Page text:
Figure I should probably post the actual completed sketch of the house, too.
Sketch: This is a house based on some picture I saw. Part of architecture is also choosing the correct location (or in this case, creating the perfect location) for the house to sit in. If the location is poorly picked, it wouldn’t matter how good the house is because it does not fit in with its surroundings. That’s the bane of many good Minecraft houses: they look terrible where they’re built.
This house isn’t a compact house and is quite big, in fact. It is built into the cut of a oceanside hill, the flat bottom aligning with the sand of the beach. The two walls on both sides frame the house and is shaped along the contour of the hill. So basically, a huge steamroller rolled across the hill and flattened it in one straight path.
This house is comprised mainly of three rectangular prisms. The inner spaces are defined by zones; one minute, there can be a long, horizontal space and the next, there can be the vertical space that overlaps.
There’s nothing special about this house, really. BUT, if anyone wants to be the contractor to my architect, go ahead and build this. Some of the more specific things aren’t shown here, but that’s just a message away! :)
Since so many people liked it, I gave in and built the Compact Cube in creative. I initially wanted to build it in Survival because that’s the badass way to do things, but now I wanted to see what it looked like. I also changed a bit of stuff around. I’m testing the design. For science.
I haven’t addressed the geometry in this house, so in honor of Le Corbusier, I’ll go through a few. The entire house is cubical. Every wall is in the center the cube and divides the space evenly into squares. The glowstone is literally in the middle of the cube and provides completely symmetrical light to all areas (except the upper glowstone cancels that out). Dunno about golden sections.
In response to MinecraftHouses: the center glowstone can illuminate the whole house, but that upper one also adds symmetry and lights up the roof so baddies wouldn’t spawn up there. That fence post connects them pretty nicely, too.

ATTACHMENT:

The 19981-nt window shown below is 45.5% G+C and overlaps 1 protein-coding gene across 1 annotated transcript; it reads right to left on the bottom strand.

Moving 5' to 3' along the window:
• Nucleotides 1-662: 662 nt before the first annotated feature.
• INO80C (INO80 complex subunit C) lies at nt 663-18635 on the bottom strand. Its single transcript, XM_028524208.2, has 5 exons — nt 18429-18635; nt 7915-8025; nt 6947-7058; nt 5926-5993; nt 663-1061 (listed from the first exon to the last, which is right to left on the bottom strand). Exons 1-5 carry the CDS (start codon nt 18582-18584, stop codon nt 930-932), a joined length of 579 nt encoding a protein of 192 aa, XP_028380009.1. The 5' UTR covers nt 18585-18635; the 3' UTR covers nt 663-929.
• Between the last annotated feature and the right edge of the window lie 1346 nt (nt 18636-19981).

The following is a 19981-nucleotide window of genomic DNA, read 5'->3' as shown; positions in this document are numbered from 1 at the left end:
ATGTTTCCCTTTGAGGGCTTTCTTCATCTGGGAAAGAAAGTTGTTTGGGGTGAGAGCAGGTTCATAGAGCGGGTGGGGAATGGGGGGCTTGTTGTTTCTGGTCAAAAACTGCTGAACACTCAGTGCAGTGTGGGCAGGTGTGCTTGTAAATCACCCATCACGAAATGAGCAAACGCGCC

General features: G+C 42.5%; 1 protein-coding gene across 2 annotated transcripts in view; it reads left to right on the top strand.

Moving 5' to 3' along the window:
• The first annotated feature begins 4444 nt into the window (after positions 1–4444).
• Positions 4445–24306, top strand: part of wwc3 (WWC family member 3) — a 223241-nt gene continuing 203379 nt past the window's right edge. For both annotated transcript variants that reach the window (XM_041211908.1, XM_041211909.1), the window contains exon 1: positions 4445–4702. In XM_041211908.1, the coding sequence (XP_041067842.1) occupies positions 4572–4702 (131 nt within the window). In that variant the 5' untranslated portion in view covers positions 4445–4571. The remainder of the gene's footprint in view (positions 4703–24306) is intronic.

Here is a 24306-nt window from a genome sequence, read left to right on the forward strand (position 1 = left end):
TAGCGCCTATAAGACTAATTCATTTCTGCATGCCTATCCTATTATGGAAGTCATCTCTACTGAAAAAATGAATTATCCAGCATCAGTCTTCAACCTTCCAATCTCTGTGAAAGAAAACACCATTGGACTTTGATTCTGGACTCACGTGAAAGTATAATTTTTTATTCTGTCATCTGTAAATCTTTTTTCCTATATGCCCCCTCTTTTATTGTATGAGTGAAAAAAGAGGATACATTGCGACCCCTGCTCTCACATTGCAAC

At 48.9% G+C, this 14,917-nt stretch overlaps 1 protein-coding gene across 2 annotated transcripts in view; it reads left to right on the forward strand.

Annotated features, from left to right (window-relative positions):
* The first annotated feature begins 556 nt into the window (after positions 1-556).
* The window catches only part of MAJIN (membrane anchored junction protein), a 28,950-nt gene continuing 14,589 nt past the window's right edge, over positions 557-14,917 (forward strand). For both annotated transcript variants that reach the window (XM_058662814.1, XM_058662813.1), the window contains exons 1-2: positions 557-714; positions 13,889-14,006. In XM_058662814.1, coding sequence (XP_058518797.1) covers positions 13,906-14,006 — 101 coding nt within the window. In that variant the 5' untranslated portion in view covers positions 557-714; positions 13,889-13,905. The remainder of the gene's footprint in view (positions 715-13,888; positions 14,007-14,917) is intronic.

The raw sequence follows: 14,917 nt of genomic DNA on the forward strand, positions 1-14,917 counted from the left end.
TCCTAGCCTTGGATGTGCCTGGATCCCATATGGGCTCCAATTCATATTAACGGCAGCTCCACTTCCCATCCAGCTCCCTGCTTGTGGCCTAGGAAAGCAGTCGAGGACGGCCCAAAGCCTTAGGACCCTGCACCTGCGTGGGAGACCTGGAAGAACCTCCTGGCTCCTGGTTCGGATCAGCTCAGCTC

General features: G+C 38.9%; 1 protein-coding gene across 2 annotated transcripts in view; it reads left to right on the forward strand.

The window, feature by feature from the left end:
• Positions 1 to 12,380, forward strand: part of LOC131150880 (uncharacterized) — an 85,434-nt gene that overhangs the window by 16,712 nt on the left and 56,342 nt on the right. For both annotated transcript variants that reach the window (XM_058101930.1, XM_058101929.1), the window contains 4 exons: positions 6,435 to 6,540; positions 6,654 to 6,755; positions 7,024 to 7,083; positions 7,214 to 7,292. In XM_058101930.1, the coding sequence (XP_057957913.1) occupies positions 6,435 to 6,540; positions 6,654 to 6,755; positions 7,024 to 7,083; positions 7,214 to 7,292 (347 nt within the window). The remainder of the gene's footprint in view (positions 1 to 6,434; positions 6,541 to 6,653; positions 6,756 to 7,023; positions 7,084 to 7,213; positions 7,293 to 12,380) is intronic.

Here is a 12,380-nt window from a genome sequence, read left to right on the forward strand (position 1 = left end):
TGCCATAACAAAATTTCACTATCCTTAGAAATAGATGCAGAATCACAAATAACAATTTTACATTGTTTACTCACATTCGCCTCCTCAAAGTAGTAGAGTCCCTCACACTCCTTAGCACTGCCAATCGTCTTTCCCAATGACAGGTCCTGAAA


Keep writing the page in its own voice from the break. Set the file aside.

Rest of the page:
I also had no idea what to put under the stairs, so it was either Harry Potter or cake.
It’s currently 5:47am so forgive me for not checking through the new followers I got. I also have a project to do. I’ll get to that later. :3
Sketch: This is a house designed for Minecraft that is both compact and architecturally stimulating. It includes a balcony, a bed, a storage area, a crafting table, and a furnace. Wooden walls and and glass panes.Two glowstones sufficiently illuminates the tiny 7x7x7 house.
This house works best in a wide plains setting where there is nothing to see but grass and the odd outline of a cubical house. This is definitely my favorite :D
Sketch: A one-story house designed for Minecraft to be compact and architecturally stimulating. It includes a bed, a storage area, a crafting table and furnace, a chair, and a table. One block of glowstone set into the floor provides enough light for the 6x3x3 interior. The wooden exterior facade, however, is twice its size and complements the black inner walls.
Sketch: A house designed for Minecraft to be compact, yet architecturally stimulating. The impressively thin house is only 4 blocks wide, allowing only 2 blocks’ width as living space. The stairs used are formed by wooden slabs, which allow the inhabitant to see through the entire height of the house. However, the slabs can be exchanged for stairs if the inhabitant does not wish to jump across slabs.
Each half-floor serves a unique purpose: the basement is a studio with a chair and table, the ground floor is a welcoming foyer, the first floor up is a crafting floor, the second floor is a furnace floor, the roof floor is a bedroom, and a balcony sits at the top. The facade is that of giant steps, formed by the balcony and the gate. While completely awkward if built on plain grass, this house will be natural if fitted in a narrow valley (as shown above).